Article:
April 13, 2011
Posted by on
In my last post, I explained why I thought we all lose out in the end when it comes to the budget deal agreed on last week. Well, now that they put out the details of the agreement, many people are realizing that it’s worse than we thought. In many cases, “cuts” aren’t cuts at all.
So, what constitutes a “budget cut?”
Many of the cuts appear to have been cuts in name only, because they came from programs that had unspent funds.
For example, $1.7 billion left over from the 2010 census; $3.5 billion in unused children’s health insurance funds; $2.2 billion in subsidies for health insurance co-ops (that’s something the president’s new health care law is going to fund anyway); and $2.5 billion from highway programs that can’t be spent because of restrictions set by other legislation.
About $10 billion of the cuts comes from targeting appropriations accounts previously used by lawmakers for so-called earmarks – pet projects like highways, water projects, community development grants and new equipment for police and fire departments. Republicans had already engineered a ban on earmarks when taking back the House this year.
Republicans also claimed $5 billion in savings by capping payments from a fund awarding compensation to crime victims. Under an arcane bookkeeping rule — used for years by appropriators — placing a cap on spending from the Justice Department crime victims fund allows lawmakers to claim the entire contents of the fund as “budget savings.” The savings are awarded year after year.
For those keeping count at home, that block of funny money amounts to $24.9 billion of the $38 billion in budget cuts! Yes, the shutdown drama was over about $13 billion in actual cuts, which amounts to a miniscule percentage of the overall budget. Oh, and they managed to find time to tell D.C. how they can and can’t spend their money, too.
This is the type of tomfoolery we have to put up with. Both sides should be ashamed. But we know its just business as usual.
February 25, 2011
Posted by on
In 1996, President Clinton signed into law the Defense of Marriage Act (DOMA), which allowed states that did not allow gay marriage to refuse to honor such marriages done in other states. On Wednesday, the White House sparked some major controversy when Attorney General Eric Holder announced the Department of Justice would stop defending DOMA:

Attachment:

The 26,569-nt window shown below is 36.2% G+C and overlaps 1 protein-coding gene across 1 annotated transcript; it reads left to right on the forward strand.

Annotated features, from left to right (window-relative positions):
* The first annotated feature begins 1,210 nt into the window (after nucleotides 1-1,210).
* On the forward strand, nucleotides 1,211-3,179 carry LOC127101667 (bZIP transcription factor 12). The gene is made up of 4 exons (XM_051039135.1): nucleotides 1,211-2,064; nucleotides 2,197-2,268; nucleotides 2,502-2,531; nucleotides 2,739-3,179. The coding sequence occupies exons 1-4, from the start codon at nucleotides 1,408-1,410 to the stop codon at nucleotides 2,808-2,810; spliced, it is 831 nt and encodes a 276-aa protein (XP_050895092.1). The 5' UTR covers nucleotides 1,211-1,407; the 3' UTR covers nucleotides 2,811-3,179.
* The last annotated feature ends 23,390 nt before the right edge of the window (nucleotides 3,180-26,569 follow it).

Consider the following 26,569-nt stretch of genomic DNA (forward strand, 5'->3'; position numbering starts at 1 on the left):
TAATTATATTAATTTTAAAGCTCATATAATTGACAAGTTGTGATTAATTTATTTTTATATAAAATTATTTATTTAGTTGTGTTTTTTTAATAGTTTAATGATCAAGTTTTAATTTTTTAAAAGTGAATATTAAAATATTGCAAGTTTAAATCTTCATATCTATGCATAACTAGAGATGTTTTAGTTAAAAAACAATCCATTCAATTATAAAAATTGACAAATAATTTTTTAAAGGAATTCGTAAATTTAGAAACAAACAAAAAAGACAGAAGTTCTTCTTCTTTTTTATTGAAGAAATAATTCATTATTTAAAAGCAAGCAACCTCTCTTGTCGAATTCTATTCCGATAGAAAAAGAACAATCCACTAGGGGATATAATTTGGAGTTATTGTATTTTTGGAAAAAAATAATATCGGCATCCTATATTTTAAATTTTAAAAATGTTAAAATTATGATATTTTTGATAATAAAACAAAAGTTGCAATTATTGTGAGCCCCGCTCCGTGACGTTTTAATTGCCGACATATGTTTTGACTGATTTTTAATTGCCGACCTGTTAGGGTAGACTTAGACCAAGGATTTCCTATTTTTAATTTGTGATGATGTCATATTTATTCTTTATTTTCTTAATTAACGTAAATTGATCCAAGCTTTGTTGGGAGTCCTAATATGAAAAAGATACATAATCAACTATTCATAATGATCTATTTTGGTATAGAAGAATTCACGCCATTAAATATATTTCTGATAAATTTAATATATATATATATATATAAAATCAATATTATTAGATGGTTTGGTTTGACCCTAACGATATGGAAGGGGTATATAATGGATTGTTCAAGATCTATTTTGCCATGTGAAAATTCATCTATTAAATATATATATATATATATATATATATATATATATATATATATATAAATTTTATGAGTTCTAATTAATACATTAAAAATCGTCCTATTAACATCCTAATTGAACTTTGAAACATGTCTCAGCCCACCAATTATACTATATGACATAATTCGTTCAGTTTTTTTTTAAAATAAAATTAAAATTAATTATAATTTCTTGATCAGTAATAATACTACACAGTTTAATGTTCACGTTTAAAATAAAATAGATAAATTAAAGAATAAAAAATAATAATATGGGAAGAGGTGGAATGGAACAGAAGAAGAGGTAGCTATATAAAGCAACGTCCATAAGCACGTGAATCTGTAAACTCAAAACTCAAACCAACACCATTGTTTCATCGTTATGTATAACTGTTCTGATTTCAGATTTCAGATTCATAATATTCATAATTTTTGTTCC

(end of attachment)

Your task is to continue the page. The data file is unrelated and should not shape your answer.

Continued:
President Obama has instructed the Justice Department to stop defending the constitutionality of the Defense of Marriage Act, which has since 1996 allowed states to refuse to recognize same-sex partnerships legally recognized in other states.
The announcement was made in a letter from Attorney General Eric Holder to congressional leaders in relation to two lawsuits, Pedersen v. OPM and Windsor v. United States, which challenge a section of DOMA that defines marriage for federal purposes as only between one man and one woman.
President Obama believes that section – Section 3 — “is unconstitutional” given the Due Process Clause of the Fifth Amendment (including its equal protection component), Holder wrote, and the president has instructed the Department of Justice to no longer defend the law in those two lawsuits.
Here is where I am torn. On the one hand, I have an issue with the AG saying they are not going to defend a law just based on the President deciding its unconstitutional. That’s for the courts to decide. Per the article, a judge did rule it unconstitutional in 2010, but I don’t think that one judge is able to stop the enforcement of the law. If a sitting president can make such decisions, then it makes laws moot. What other laws could a president decide was unconstitutional?
On the other hand, I must confess–I don’t support DOMA. Contrary to the belief of many, traditional man-woman marriage is not under threat from the prospect of same-sex marriage. I have yet to see how allowing gays to marry (or civil unionize) has had a negative effect on marriage. It puzzles me that many on the right advocate for the government to stay out of folks’ personal business–then want the government to “protect” marriage.
So, as much as I would love to say “right on, mister prez!” my respect for the law says “not so fast.”